Robert Hitt Neill Column

Published 12:00 am Tuesday, December 9, 2008

Noo Yawk City woodcutter gets revenge since long ago shootin’

Most readers of this 24-year-old syndicated column will recall that our family has a son-in-law from Noo Yawk City, where my daughter lived and worked for the first 15 years after she graduated from Tulane.

Christie ended up marrying Eddie, who had been born and raised in Brooklyn. He talked just like in the movies or TV, too.

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Eddie had never even handled a firearm before he came to Mississippi to visit, although I had always been under the impression that, if you didn’t have a gun when you got to Noo Yawk City, they issued you one for protection.

I was wrong, obviously. He took to pistol shooting, until he got shot himself, out here at Brownspur where there are no Game Law restrictions on shooting Yankees. It was actually a ricochet, but several of the friends and family who were shooting in the pasture claimed the honor of shooting him, and a small band-aid did cover the damage – the physical damage, anyway. We pointed out that there was no limit on Yankee-shooting in the Game Laws, but he refused offers of an encore.

He got his revenge last week.

He and Chris came for a visit last winter, during a time when it turned cold, and I was almost out of split firewood, though I had cut up more logs earlier in the winter, just hadn’t split more wood than I thought I’d need during the cold weather.

Eddie is considerate of his elders in many ways – for instance, he was the only one to call me on Memorial Day, saying he just wanted to say “Thanks” to a combat veteran – and declared that an elderly person as long in the tooth as his father-in-law ought to let the young’uns do his splitting. Therefore, he hied his way out to the woodpile and picked up the chopping axe.

It should have occurred to me that someone who had never handled a firearm had probably never handled an axe either. Within ten minutes, he had busted the handle on my chopping axe. No worry: I had a splitting mall right there by the woodpile, and he was a tall strong young man.

98-year-old Deacon Pete Ford, whose son Jessie taught me how to drive a tractor, and who still lives across the road from us, once told me on a wood-cutting expedition, “It ain’t how hard you hit it; it’s WHERE you hit it!”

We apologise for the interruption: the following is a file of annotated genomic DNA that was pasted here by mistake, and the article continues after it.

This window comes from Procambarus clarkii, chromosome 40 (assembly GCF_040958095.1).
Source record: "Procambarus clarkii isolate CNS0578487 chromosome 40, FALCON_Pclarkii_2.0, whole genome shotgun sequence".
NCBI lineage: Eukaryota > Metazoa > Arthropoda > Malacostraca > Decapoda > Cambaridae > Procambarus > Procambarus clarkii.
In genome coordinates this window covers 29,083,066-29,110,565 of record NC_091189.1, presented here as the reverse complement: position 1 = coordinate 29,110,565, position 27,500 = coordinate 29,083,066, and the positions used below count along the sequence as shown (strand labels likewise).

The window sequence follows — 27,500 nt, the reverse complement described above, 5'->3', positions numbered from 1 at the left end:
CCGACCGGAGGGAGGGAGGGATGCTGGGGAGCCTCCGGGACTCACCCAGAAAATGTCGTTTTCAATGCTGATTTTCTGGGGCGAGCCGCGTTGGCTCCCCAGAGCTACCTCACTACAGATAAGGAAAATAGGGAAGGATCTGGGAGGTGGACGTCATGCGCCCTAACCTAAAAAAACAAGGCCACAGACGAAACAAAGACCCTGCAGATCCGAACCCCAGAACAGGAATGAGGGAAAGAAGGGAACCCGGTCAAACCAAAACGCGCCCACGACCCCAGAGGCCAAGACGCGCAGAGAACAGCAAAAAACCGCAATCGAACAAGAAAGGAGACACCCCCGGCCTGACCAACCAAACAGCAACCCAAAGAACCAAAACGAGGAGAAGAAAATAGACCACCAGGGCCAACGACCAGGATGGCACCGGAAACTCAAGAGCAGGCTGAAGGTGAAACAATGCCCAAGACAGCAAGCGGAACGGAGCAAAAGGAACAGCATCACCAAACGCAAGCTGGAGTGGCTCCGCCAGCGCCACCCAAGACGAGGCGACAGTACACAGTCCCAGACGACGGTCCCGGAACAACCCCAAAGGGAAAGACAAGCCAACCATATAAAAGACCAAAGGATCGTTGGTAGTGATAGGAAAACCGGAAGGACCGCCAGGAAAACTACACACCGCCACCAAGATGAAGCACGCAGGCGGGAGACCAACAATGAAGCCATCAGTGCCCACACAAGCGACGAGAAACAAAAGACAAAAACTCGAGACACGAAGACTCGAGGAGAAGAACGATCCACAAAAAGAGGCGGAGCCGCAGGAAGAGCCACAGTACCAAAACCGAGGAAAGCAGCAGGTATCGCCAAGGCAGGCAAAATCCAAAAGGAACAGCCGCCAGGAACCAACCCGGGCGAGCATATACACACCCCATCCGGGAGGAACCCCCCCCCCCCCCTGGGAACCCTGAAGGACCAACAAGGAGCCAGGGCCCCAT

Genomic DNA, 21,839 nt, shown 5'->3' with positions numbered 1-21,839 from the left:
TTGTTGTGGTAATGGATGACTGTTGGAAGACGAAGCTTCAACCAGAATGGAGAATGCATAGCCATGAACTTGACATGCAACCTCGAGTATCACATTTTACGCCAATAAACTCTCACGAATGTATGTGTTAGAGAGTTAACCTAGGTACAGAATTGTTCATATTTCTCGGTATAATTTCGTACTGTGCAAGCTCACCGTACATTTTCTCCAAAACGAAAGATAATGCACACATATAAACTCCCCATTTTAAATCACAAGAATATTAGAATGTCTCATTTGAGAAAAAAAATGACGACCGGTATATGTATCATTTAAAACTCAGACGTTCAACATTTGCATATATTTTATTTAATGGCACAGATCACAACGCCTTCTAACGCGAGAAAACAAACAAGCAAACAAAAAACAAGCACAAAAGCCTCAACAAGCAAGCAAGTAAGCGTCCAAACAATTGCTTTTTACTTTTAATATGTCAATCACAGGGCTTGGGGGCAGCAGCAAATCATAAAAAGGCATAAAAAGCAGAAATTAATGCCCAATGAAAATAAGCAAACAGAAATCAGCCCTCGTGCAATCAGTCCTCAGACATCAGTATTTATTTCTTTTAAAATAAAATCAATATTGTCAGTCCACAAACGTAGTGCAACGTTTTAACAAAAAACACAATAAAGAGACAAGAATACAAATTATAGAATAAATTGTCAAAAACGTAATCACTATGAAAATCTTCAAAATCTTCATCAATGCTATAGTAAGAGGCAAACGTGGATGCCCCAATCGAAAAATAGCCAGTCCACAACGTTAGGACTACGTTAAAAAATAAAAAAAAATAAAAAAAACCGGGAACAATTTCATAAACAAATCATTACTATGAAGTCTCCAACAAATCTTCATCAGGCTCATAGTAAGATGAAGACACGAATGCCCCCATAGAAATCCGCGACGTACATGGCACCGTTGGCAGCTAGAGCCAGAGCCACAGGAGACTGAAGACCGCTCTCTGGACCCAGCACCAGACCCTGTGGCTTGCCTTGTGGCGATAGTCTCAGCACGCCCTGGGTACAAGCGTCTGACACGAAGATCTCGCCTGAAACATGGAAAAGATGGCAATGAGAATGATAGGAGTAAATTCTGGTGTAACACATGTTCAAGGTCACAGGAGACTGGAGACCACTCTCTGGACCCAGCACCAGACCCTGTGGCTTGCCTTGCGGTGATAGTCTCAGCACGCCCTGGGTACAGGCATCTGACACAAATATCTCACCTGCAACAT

Eddie quickly demonstrated that if one swings a splitting mall with all one’s might down upon a chinaberry log, but misunderestimates the log size and the axe head actually misses the log entirely so that the whole force of the blow is absorbed by the handle on the log, then the wooden handle will crack completely in two.

No problem; Joe Turner Hardware was in business at that time to sell axe handles.  

Onliest thing is, Jack didn’t have a chopping axe handle at the time.

So, Eddie bought another mall handle, and a brand new double-bitted axe. He did split enough wood to get us through that last cold spell, and the axes, plus the chopping axe head, have been sitting by the woodpile ever since, while I had chainsawed many more logs to be split. Then Eddie and Christie couldn’t come Thanksgiving.

Now it has sho’nuff turnt cold, and I was going to have to split some wood myownself. My chopping axe was still handleless, but there was an almost brand-new double-bitted axe and a splitting mall with an almost new handle. Since I’ve hardly ever used a double-bitted axe, I thought I’d try that one, although I vaguely remembered that Eddie had cracked it last winter.

Indeed he had. At my first blow, the axehead disassembled from the rest of the handle! Oh well, I’d druther have a splitting mall anyway, if I had my druthers.

The splitting mall lasted about four logs. It too had been cracked sometime long ago. I walked into the hardware store with three axeheads, although the chopping axe was probably 20 years old, so I’m having to whittle that’un down to size before using it. I got a fiberglass mall handle, if I can figure out how it fits on.

Eddie waited a long time for his revenge, but I know it was sweet, for him!